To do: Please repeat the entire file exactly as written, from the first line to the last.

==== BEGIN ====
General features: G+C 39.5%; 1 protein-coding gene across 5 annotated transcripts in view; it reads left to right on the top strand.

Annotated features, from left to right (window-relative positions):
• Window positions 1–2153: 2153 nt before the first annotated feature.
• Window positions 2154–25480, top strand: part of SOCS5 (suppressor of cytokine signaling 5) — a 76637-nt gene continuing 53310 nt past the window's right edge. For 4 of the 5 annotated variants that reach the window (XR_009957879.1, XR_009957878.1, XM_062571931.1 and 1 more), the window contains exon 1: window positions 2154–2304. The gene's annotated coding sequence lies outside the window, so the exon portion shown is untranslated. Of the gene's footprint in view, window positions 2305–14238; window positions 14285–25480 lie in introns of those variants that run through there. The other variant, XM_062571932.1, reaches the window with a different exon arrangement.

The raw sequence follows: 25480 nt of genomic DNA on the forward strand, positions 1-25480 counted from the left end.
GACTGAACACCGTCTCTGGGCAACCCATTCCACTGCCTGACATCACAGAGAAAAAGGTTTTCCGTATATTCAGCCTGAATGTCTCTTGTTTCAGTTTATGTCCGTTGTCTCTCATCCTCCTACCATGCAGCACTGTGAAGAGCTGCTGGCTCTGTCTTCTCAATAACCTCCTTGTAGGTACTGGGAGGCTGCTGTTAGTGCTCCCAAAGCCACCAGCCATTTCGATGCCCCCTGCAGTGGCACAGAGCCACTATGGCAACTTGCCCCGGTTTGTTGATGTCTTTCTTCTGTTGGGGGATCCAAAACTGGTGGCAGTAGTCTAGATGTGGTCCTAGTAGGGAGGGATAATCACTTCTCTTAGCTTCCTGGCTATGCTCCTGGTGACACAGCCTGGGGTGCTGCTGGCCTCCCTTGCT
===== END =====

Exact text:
General features: G+C 39.5%; 1 protein-coding gene across 5 annotated transcripts in view; it reads left to right on the top strand.

Annotated features, from left to right (window-relative positions):
• Window positions 1–2153: 2153 nt before the first annotated feature.
• Window positions 2154–25480, top strand: part of SOCS5 (suppressor of cytokine signaling 5) — a 76637-nt gene continuing 53310 nt past the window's right edge. For 4 of the 5 annotated variants that reach the window (XR_009957879.1, XR_009957878.1, XM_062571931.1 and 1 more), the window contains exon 1: window positions 2154–2304. The gene's annotated coding sequence lies outside the window, so the exon portion shown is untranslated. Of the gene's footprint in view, window positions 2305–14238; window positions 14285–25480 lie in introns of those variants that run through there. The other variant, XM_062571932.1, reaches the window with a different exon arrangement.

The raw sequence follows: 25480 nt of genomic DNA on the forward strand, positions 1-25480 counted from the left end.
GACTGAACACCGTCTCTGGGCAACCCATTCCACTGCCTGACATCACAGAGAAAAAGGTTTTCCGTATATTCAGCCTGAATGTCTCTTGTTTCAGTTTATGTCCGTTGTCTCTCATCCTCCTACCATGCAGCACTGTGAAGAGCTGCTGGCTCTGTCTTCTCAATAACCTCCTTGTAGGTACTGGGAGGCTGCTGTTAGTGCTCCCAAAGCCACCAGCCATTTCGATGCCCCCTGCAGTGGCACAGAGCCACTATGGCAACTTGCCCCGGTTTGTTGATGTCTTTCTTCTGTTGGGGGATCCAAAACTGGTGGCAGTAGTCTAGATGTGGTCCTAGTAGGGAGGGATAATCACTTCTCTTAGCTTCCTGGCTATGCTCCTGGTGACACAGCCTGGGGTGCTGCTGGCCTCCCTTGCT